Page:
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Moon, Mercury, Aldebaran on April 9

Image top of post: Hyades star cluster, with bright red star Aldebaran, seen through a telescope. Copyright 2012 Jerry Lodriguss/AstroPix.com. Used with permission.

Tonight – April 9, 2016 – as darkness falls, look for the waxing crescent moon in between the bright reddish star Aldebaran in the constellation Taurus the Bull – part of the V-shaped Hyades star cluster – and the planet Mercury. The lit side of the moon points to Mercury near the horizon, which should become visible to your unaided eye about an hour after sunset. See chart below.

Binoculars will let you spot Mercury all the sooner after sundown. Once again, rely on the lit side of the moon to point in the direction of Mercury, which will plunge beneath the horizon around nightfall, or about 90 minutes after sunset at mid-northern latitudes.

Meanwhile, Aldebaran will be above the April 9 moon in the evening twilight sky. Aldebaran depicts the Eye of the Bull in Taurus, and the V-shaped Hyades star cluster depicts the Bull’s Face.

Although the moon appears to move westward with the stars of Taurus in the evening hours, the waxing crescent moon is actually orbiting the Earth eastward. For this reason, you’ll see a wider waxing crescent moon closer to the star Aldebaran as darkness falls tomorrow, April 10.

If you’re on the right spot on Earth, watch for the moon to pass in front of Aldebaran on April 10. Astronomers call this an occultation of Aldebaran.

Be sure to catch the moon and stars of Taurus at nightfall and early evening on these nights, while they’re highest in the sky. As the Earth turns eastward on its axis, the moon and Taurus will sink westward, to plunge beneath the horizon by mid-to-late evening.

At northerly latitudes, we have a good chance of catching the young moon with Mercury after sunset April 8. Read more.

The moon is back in the evening sky. It was near Mercury on April 8 and will be closest to the star Aldebaran on April 10.

The constellation Taurus the Bull’s really has two prominent signposts: the bright red star Aldebaran in its V-shaped Hyades cluster, and the dipper-shaped Pleiades star cluster.

Don’t forget to turn your binoculars on these objects, too. They’re bound to enhance the view, and you’ll be amazed how spectacular the moon, and the Pleiades and Hyades star clusters, appear in binoculars.

The Hyades star cluster can be found in the south on winter evenings and is edging toward the western half of the sky by spring.  It has the shape of the letter V.  The small dipper-shaped Pleiades star cluster is nearby.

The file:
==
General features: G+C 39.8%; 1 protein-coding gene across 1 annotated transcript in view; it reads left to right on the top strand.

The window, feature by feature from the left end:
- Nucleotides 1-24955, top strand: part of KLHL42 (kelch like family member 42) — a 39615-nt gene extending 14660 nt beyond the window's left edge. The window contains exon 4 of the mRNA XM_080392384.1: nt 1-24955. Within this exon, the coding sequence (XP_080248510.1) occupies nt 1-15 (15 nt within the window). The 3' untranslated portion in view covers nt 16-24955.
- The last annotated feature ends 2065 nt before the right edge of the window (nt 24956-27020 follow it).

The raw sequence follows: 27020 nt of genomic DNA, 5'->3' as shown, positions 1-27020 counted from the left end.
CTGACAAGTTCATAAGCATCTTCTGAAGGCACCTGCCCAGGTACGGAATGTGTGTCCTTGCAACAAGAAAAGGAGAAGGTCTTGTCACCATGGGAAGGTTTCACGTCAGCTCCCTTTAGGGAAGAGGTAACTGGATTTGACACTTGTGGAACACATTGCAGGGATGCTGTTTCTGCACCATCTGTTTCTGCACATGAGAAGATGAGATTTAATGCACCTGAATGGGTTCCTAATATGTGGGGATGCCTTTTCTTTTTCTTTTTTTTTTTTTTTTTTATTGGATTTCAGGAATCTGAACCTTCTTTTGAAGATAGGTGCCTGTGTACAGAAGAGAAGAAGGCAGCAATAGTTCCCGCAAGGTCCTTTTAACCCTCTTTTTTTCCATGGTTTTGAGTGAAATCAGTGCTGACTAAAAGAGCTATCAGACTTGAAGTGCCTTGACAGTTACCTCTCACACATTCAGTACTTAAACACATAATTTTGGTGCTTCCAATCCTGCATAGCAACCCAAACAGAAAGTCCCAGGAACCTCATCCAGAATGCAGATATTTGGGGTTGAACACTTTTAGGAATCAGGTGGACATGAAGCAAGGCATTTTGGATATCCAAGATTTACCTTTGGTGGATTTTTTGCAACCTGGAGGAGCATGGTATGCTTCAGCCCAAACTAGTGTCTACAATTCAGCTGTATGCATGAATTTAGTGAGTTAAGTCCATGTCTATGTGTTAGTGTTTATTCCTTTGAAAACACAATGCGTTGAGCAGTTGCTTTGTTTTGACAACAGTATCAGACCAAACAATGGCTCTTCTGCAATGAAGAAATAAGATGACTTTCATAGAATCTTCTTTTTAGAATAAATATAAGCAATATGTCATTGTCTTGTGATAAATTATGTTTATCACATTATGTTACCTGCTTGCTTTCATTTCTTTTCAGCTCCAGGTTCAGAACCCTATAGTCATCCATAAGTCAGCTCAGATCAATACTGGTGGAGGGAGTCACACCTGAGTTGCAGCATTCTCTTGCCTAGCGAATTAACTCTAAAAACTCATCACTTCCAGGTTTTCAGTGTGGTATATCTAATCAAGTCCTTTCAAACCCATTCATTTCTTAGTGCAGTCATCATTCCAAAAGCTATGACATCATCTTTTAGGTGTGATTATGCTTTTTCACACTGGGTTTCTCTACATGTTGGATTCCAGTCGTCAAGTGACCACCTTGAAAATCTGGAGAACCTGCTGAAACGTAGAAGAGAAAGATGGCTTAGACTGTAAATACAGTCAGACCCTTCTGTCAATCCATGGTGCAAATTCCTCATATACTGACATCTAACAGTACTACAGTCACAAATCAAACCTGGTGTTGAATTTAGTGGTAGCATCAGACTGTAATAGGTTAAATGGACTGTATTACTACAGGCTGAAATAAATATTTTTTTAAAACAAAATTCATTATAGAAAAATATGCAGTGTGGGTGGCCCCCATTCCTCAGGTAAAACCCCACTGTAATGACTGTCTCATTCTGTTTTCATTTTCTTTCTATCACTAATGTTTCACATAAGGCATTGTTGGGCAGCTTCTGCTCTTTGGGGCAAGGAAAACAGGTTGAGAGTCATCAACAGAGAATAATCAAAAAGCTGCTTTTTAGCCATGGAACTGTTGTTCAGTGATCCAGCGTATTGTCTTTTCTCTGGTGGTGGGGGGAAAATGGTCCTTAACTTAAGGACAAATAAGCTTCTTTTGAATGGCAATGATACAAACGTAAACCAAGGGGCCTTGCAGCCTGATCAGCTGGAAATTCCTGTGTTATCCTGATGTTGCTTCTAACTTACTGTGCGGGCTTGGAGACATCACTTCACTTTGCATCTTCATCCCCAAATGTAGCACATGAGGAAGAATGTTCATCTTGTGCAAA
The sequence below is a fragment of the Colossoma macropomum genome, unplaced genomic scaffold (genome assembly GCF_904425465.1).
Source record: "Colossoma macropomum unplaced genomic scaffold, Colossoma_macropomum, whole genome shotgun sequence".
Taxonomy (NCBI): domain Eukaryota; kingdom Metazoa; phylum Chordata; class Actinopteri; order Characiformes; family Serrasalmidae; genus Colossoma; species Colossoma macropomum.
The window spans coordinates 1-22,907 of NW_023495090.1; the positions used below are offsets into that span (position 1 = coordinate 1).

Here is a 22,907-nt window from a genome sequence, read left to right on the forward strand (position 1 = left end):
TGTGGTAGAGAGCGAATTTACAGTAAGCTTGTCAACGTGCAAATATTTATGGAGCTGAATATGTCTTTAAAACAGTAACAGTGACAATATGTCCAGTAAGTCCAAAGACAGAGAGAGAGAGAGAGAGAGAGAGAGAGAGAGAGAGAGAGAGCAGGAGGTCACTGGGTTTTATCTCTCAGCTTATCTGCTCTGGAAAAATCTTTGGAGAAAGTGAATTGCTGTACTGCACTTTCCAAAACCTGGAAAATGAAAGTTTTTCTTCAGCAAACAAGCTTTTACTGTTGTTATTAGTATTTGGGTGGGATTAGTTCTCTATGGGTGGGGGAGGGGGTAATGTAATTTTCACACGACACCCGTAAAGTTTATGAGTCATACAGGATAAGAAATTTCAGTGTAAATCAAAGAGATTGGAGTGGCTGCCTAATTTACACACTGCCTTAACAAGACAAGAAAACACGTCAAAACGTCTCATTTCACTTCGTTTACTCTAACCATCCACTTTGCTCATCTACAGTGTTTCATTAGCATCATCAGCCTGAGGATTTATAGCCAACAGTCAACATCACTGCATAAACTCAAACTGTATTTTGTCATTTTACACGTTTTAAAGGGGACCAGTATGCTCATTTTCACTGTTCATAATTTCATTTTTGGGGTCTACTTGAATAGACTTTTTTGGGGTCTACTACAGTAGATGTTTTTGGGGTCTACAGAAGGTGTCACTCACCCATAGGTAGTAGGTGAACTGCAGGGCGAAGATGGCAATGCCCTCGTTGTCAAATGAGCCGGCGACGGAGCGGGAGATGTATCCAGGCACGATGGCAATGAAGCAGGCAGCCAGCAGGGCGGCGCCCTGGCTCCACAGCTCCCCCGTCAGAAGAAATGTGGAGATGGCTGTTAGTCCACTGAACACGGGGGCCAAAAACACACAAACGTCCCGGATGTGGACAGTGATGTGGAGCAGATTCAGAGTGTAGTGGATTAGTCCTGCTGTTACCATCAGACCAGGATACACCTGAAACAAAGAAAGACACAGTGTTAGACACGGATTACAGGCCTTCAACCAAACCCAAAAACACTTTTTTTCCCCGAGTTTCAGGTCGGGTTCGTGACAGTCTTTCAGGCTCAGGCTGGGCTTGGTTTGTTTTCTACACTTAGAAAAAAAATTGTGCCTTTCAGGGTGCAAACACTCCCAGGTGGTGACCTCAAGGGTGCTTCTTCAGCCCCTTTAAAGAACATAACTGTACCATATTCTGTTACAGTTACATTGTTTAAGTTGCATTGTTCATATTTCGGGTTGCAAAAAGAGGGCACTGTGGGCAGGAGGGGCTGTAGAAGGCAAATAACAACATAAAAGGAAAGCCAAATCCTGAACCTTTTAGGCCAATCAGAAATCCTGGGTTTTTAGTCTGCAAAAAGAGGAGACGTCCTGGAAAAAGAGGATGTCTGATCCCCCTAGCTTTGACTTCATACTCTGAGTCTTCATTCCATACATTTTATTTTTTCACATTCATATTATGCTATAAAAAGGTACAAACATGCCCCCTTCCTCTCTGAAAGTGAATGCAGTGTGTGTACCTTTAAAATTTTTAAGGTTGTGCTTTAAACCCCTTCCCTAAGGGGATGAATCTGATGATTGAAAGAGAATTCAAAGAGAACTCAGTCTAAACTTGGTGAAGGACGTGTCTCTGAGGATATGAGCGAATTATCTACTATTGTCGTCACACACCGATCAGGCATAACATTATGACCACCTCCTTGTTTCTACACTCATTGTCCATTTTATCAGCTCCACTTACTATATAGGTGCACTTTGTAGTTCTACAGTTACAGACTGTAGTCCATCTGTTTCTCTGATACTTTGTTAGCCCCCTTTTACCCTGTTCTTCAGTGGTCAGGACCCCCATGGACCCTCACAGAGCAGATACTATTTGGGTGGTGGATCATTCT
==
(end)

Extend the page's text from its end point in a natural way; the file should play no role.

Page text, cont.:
The Hyades star cluster can be found in the south on winter evenings and is edging toward the western half of the sky by spring. It has the shape of the letter V. The small dipper-shaped Pleiades star cluster is nearby.

The Pleaides star cluster as seen through the telescope. Photo crdit: s58y's photostream

The Pleaides star cluster as seen through the telescope. Photo crdit: s58y’s photostream

Also, use your binoculars to scan along the moon’s terminator line, the shadow line dividing the lunar day from the lunar night. The contrast of light and shadow along the terminator gives you the best three-dimensional view of the lunar surface.

The terminator also shows you where it’s sunrise on the moon whenever the moon is waxing from new moon to full moon, as it is now.

You might also see earthshine on the nighttime side of the moon, with or without binoculars. Earthshine is sunlight reflected from the Earth and back to the moon.

Enjoy the constellation Taurus on these April evenings. This constellation will sink into the glare of sunset in May. That’s because the sun’s annual passing in front of the constellation Taurus the Bull will occur from May 14 until June 21, 2015.

Bottom line: In early April, 2016, use the moon to find the planet Mercury, the Pleiades and Hyades star clusters plus the red giant star Aldebaran. All of these stars are in the constellation Taurus the Bull.

A planisphere is virtually indispensable for beginning stargazers. Order your EarthSky planisphere today.

Bruce McClure

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